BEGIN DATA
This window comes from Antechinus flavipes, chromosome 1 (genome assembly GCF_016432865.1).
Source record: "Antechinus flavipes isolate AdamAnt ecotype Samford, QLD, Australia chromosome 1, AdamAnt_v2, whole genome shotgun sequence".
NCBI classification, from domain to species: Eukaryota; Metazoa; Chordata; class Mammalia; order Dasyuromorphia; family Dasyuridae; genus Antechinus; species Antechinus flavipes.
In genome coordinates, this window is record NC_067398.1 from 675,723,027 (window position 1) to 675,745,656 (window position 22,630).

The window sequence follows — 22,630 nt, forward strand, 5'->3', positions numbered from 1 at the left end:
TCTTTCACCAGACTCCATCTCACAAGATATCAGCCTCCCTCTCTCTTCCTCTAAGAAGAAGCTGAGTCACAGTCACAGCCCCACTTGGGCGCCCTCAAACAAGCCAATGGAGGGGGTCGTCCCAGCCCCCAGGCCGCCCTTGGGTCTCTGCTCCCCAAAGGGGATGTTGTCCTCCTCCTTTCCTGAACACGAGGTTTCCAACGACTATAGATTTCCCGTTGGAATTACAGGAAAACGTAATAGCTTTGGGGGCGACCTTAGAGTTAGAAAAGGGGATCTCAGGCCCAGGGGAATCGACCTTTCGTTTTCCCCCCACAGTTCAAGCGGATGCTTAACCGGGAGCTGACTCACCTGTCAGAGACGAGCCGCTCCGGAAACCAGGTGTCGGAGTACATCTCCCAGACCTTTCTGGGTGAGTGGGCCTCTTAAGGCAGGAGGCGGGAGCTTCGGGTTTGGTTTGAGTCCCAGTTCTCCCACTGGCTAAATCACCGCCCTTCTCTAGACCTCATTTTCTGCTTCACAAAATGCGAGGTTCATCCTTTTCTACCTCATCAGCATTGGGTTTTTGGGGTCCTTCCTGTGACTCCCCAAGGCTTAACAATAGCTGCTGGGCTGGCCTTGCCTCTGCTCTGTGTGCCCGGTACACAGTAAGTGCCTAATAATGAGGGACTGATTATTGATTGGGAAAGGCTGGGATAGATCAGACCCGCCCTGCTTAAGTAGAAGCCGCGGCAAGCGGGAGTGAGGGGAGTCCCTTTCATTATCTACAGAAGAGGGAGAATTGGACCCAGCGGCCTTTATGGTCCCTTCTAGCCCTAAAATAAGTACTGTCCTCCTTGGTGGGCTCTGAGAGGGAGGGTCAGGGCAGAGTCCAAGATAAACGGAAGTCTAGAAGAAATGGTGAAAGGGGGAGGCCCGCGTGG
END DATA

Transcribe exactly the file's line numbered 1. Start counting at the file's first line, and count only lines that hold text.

This window comes from Antechinus flavipes, chromosome 1 (genome assembly GCF_016432865.1).